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Thread: Road to knife making - The unfolding story of Merwe Knives

  1. #1156
    Sharp Shooter
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    The ULU, finally...

    Life is about trying out new things, that I've learnt. I frowned upon the age old traditional Kukri design when I first saw it, I made it and I was pleasantly surprised at its virtues once I used it, I know, I could only have listened to a zillion Gurkha's..
    As for 'weirdness' in blade design I guess the ulu beats them all. Used for centuries by rural folk living in sub zero conditions to prepare their food and ensure survival where McDonalds is regarded as a name and not an eatery. To the uninformed the ulu might resemble a woodworker's tool or even something to chop garlic with but the Eskimo actually use it for skinning, food prep and every other task we would use a 'straight' knife for.
    Just to recap some research I've done on the ulu.



    I dug up the unfinished ulu project and am about to finish the ulu so I can try it as a knife and share my findings here. The blade is heat treated and tempered, about to do the makers mark etching:





    I opted for 14C28n surgical grade stainless, might as well go all the way since I have the luxury of modern steels and the ulu might just become a hard working knife. Convex chisel grind it is, easy to sharpen in the field, even if only a flat rock available. The etching done, somewhat fancier than the average working ulu but I could not resist all that blank blade space, had to fill it with some design:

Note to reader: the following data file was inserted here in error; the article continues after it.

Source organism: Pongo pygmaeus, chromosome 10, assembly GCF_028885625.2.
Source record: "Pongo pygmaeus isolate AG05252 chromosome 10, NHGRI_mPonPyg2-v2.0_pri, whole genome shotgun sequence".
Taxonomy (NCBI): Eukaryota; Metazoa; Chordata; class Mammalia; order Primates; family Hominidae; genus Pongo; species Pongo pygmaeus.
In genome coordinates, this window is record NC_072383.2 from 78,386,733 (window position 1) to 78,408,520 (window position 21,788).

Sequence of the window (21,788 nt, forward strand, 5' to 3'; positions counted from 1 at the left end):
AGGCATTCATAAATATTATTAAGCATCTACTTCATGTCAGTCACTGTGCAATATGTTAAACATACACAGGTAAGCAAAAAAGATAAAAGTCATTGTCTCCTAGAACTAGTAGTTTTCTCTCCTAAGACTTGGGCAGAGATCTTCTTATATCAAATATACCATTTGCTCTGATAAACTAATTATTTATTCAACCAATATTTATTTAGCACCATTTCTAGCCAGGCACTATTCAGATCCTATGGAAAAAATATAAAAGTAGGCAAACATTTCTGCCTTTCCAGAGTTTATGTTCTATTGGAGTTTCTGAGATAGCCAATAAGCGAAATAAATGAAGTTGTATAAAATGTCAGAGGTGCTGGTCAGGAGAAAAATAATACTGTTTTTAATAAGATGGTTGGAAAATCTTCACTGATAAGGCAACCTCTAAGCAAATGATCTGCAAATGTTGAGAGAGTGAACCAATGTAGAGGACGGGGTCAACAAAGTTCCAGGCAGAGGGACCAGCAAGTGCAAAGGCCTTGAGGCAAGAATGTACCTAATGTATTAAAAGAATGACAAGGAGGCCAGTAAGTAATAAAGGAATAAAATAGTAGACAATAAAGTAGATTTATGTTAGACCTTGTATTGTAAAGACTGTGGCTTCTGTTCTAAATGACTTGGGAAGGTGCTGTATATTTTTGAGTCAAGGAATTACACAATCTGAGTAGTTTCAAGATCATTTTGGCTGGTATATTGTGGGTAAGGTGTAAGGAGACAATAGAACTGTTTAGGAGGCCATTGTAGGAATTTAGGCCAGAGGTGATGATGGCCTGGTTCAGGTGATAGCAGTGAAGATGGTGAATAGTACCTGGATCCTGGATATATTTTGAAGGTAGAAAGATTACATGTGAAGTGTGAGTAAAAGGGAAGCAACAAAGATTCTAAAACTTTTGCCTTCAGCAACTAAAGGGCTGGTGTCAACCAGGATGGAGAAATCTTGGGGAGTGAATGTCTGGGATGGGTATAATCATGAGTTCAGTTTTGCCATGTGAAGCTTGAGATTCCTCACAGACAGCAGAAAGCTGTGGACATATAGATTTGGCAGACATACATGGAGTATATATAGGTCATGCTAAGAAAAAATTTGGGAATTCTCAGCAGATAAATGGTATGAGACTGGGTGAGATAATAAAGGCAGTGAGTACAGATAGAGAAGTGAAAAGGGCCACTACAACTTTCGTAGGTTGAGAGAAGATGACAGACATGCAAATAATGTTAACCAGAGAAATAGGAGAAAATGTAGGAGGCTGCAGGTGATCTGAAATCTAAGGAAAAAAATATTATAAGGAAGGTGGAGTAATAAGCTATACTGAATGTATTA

The next design challenge is to secure the handle to the rather skimpy tang in a way that it will never come loose. I don't know yet just how hard the ulu is going to work but I definitely plan on using it for more rugged tasks than chopping garlic on a cutting board. I'm looking at a 3 layer handle with the tang embedded in the middle layer with high grade epoxy and a hidden retaining pin. Will be back soon with progress, the ulu will be a working knife before Xmas , thanks for looking.
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  2. #1157
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    Quote Originally Posted by DvdM View Post
    The Bug Splat knife.
    The finals; epoxy cured and excess wood removed to reveal the final handle profile. Finishing now happens slowly and carefully, firstly we do not want the wood scorched and secondly we do not want to spoil a finished blade by a slip of the hand and 60grit sandpaper touching it. The handle scale edges are ground flush with the tang edges and to accomplish this the total belt grit change process is repeated, 36, 60, 80, 120, 320 and 400 grit belts, first with the large wheel then again with the small wheel to get into the finger curves. Lastly the scales are finished by hand sanding and steel wool. Now the cutting edge micro bevel is done and stropped on leather. Ready for making the sheath.